Pan back to a larger frame: The Mayor's redevelopment plans for the city. I am among those who believe a rightsizing land use scheme will eventually displace people from certain central city neighborhoods and concentrate resources (including money to be made) on other communities. Corktown is a good bet to be prominent among the latter. And it is already being felt. Roosevelt Park in front of the train station (cleared of homeless folks in a sweep last November) is being redeveloped. Proposals are under consideration for the Tiger Stadium site. These two would surely be anchors. Here, it is social space that needs clearing.
What happened to Charlie may be seen as the blunt end of gentrification. Poor folks will be pushed to new margins. Homeless people for neighborhoods without homes.
Three years ago, a group calling themselves the "Conquistadors" (though they've long since rethought that name and even officially dissolved themselves) approached St. Peter's about closing the soup kitchen. Thereafter, I saw e-mail notes from their planning meeting. They were headed, "Please forward to anyone you think might be interested." Someone did and I was. The pertinent project on the agenda read: "The Bermuda Triangle: This includes (but is not limited to) activism to stop the free handouts in our neighborhood that facilitate the drugs, crime and general malcontent that thrives from St. Peters to the Train Station to the Mission on Michigan. [We] are hoping to go talk to the people at the church next week and will give an update. We'll try being nice first."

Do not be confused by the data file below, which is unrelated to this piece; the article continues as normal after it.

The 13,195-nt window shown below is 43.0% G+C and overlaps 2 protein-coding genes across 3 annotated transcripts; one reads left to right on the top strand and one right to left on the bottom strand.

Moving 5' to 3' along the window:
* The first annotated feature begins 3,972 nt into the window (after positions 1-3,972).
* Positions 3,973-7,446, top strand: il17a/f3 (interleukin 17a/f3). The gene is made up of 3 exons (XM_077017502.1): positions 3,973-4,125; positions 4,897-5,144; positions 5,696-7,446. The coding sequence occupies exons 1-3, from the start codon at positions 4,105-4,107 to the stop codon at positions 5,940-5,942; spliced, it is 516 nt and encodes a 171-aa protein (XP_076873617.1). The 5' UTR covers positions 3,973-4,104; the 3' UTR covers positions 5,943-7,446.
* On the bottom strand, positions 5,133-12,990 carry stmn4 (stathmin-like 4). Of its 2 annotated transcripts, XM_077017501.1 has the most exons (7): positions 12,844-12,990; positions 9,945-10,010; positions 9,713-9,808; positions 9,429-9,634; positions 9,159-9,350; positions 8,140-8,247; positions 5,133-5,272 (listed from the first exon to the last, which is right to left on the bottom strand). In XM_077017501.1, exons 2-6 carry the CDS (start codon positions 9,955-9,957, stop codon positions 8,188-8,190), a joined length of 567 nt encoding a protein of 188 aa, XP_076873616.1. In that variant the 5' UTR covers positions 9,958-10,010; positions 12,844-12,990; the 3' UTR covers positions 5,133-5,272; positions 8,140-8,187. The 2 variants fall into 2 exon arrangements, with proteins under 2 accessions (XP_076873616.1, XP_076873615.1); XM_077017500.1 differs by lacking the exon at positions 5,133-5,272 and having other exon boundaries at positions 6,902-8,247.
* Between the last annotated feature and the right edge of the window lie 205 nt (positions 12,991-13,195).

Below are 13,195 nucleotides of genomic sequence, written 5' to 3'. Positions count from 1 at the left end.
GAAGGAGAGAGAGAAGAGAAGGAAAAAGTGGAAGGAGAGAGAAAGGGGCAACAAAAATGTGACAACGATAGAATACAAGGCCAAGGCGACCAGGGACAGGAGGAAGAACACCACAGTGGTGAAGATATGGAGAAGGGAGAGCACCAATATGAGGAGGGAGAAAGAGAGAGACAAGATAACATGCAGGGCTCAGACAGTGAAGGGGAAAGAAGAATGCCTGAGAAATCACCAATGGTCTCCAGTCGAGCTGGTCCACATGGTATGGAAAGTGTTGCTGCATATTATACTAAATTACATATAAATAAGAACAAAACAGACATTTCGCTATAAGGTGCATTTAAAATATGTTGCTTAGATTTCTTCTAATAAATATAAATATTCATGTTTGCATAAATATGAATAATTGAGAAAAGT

I don't know what would have followed niceness. We didn't wait to see. But I have thoughts on the kinder, gentler edge of displacement that aspires to find homeless folks some places in programs. Elsewhere. Which is to say, such will also push the programs (kitchens, shelters, services) to locations in which the homeless population is to be shuttled and reconcentrated. Who can argue with getting folks off the street, especially those with addiction and mental health issues, or especially as a bitter and deadly season fast approaches? Never mind there are neither beds nor rooms sufficient.
Still, I can't help remembering here the Poletown struggle in 1980, when, using eminent domain, an entire community was leveled to make way for GM's Cadillac plant (at Interstates 75 and 94). The priests of the two Roman Catholic parishes took very different tacks.
One, theologically more conservative, ended up welcoming into the church basement the neighborhood council, which organized a resistance, thereby risking his own assignment and reputation in the process, como Oscar Romero. The other took the position that the most compassionate thing he could do was help facilitate the relocation process for these older residents. They would need tender assistance. His approach was pastoral on the face of it, caring for parishioners, but functionally and effectively it greased the skids for GM's takeover. (My late wife Jeanie Wylie documented this in her 1990 book Poletown: Community Betrayed.)